Charlie Tyson

Yep. The conversation continues from there, and is worth the time to read.

The Existential Void of the Pop-Up

Over at the New York Times, Amanda Hess writes about The Existential Void of the Pop-Up ‘Experience’. (This came out in September and has been sitting my tabs waiting to be blogged about since then. Oops.) It’s an interesting look at the panoply of “pop-up experiences” that have been popping up [sic] lately, where it’s all about the curated, Instagrammable experience. It kind of gets at something I noted when I lived in the Bay area: people doing things less for the participatory doing, and more for the being seen doing. You hear folks talking about their “platform” and “personal brand” and the optics of things. Even things we do to appear authentic end up being to some degree performative. (As an aside, Lindsay Ellis has a recent and excellent video talking about this from the perspective of video blogging, called Manufacturing Authenticity (For Fun and Profit!).)

The central disappointment of these spaces is not that they are so narcissistic, but rather that they seem to have such a low view of the people who visit them. Observing a work of art or climbing a mountain actually invites us to create meaning in our lives. But in these spaces, the idea of “interacting” with the world is made so slickly transactional that our role is hugely diminished. Stalking through the colorful hallways of New York’s “experiences,” I felt like a shell of a person. It was as if I was witnessing the total erosion of meaning itself. And when I posted a selfie from the Rosé Mansion saying as much, all of my friends liked it.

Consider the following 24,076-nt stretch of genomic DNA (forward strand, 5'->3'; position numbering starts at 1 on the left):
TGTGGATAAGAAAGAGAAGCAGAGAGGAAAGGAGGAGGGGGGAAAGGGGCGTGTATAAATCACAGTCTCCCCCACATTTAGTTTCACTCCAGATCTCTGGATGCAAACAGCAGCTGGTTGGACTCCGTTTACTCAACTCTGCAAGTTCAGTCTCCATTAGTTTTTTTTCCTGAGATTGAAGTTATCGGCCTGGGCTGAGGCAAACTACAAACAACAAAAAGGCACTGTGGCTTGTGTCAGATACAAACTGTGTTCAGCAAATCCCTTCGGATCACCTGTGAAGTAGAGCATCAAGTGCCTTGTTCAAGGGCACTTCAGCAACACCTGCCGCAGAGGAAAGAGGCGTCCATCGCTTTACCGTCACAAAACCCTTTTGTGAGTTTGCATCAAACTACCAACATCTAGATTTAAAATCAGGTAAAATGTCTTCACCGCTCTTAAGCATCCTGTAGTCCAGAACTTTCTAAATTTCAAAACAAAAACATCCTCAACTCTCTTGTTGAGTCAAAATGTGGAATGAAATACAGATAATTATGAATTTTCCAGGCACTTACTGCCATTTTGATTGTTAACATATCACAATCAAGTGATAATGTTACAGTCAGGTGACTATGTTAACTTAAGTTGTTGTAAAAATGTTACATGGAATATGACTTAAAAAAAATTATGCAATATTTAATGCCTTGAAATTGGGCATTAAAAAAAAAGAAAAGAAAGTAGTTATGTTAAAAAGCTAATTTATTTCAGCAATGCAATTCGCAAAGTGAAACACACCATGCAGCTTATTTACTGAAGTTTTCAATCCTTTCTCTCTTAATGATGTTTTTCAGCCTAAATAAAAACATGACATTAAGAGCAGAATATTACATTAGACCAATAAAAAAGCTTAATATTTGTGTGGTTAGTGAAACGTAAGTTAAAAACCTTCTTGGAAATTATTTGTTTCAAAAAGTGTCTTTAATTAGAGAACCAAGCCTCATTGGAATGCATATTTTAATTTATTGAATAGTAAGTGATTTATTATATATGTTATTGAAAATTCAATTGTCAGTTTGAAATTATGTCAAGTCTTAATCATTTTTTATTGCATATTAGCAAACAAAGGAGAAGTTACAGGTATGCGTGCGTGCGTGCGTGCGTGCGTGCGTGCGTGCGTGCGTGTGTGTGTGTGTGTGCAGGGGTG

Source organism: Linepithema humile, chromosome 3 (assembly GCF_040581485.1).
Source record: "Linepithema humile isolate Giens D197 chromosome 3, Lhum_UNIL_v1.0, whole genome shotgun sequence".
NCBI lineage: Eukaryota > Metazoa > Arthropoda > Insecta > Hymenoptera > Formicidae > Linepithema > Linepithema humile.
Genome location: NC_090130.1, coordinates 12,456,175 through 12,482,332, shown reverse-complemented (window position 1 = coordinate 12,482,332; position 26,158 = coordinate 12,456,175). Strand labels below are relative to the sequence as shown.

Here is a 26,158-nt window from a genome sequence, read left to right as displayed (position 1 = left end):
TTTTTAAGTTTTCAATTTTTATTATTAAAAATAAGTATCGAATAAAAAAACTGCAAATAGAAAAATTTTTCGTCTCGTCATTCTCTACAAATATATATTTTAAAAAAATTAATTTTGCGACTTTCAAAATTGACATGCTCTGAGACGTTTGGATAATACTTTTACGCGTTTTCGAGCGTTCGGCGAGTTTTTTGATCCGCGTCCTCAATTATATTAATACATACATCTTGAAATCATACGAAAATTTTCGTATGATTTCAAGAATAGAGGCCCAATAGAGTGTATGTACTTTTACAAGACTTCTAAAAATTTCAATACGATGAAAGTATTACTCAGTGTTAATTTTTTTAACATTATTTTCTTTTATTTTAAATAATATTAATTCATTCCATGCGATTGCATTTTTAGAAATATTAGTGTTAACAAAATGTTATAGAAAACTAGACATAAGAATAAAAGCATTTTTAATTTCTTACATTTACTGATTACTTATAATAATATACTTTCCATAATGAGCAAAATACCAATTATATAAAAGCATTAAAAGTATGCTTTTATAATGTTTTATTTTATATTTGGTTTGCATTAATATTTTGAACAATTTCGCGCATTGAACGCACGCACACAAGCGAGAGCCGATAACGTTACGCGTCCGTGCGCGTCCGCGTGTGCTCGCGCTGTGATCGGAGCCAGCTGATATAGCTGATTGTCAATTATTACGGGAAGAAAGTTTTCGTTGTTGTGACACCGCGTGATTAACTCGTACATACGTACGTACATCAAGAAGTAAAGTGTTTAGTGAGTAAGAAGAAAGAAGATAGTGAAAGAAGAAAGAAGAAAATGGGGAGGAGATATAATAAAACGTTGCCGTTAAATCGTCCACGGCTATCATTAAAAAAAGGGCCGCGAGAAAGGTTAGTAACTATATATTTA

Amanda Hess

I don’t know, maybe I’m just not the target demographic, and I’m just an old curmudgeon who doesn’t “get” it. But there’s something that feels kind of funky about these manufactured, curated experiences. Hmm, that’s not fair: We’ve always curated experiences, chosen how we present things at both small and grand scales. I think there’s a distinction: there’s participatory interaction, and then there’s performative interaction, and these pop-ups seem to fall into the category of the latter more than the former, and that leaves us feeling… empty.

Link: On Editing (Your Own) Fiction

Naomi Kritzer has a solid article on editing your work, with advice about doing your post-first-draft edits. A lot of advice out there is focused on just getting the first draft done, but glosses over the essential editing/rewriting process that takes it from a messy first draft to something you’d actually want to show someone else, so this is a welcome addition to the conversation.

I think this is a worthwhile thing to remember:

One of the really magical things about writing is that sometimes, that throwaway bit that didn’t mean anything when you put it there turns out to be the key that holds everything together. I think of those moments as gifts from the muse. Editing isn’t always about making the thing Not Suck; it’s also about spotting the really brilliant bits and polishing them up and focusing the lights on them so people can notice how very shiny they are.

Link: Aqua Screenshot Library

This is for the UX and UI nerds out there: the Aqua Screenshot Library. It’s a collection of various windows, dialogs, screens, and other UI elements in Apple’s Aqua interface in each major version since the Mac OS X public beta. I’ll be curious to see how they handle cataloging Mojave, since there’s light and dark modes for everything. It’s really interesting to see how the interface has continued to evolve (and which aspects remain largely unchanged). You can really see where and how this:

Became this:

Link: Bourdain Confidential

Found via Kottke, Maria Bustillos has an excellent interview with Anthony Bourdain, from not too long before his death. I’m late on the Bourdain train – I hadn’t really caught any of his shows or books, and only started exploring it all after seeing how impacted people were by his passing. By every account, though, he sounds like someone I would have sincerely enjoyed, and I always appreciate the stories and insights and approach he seemed to bring.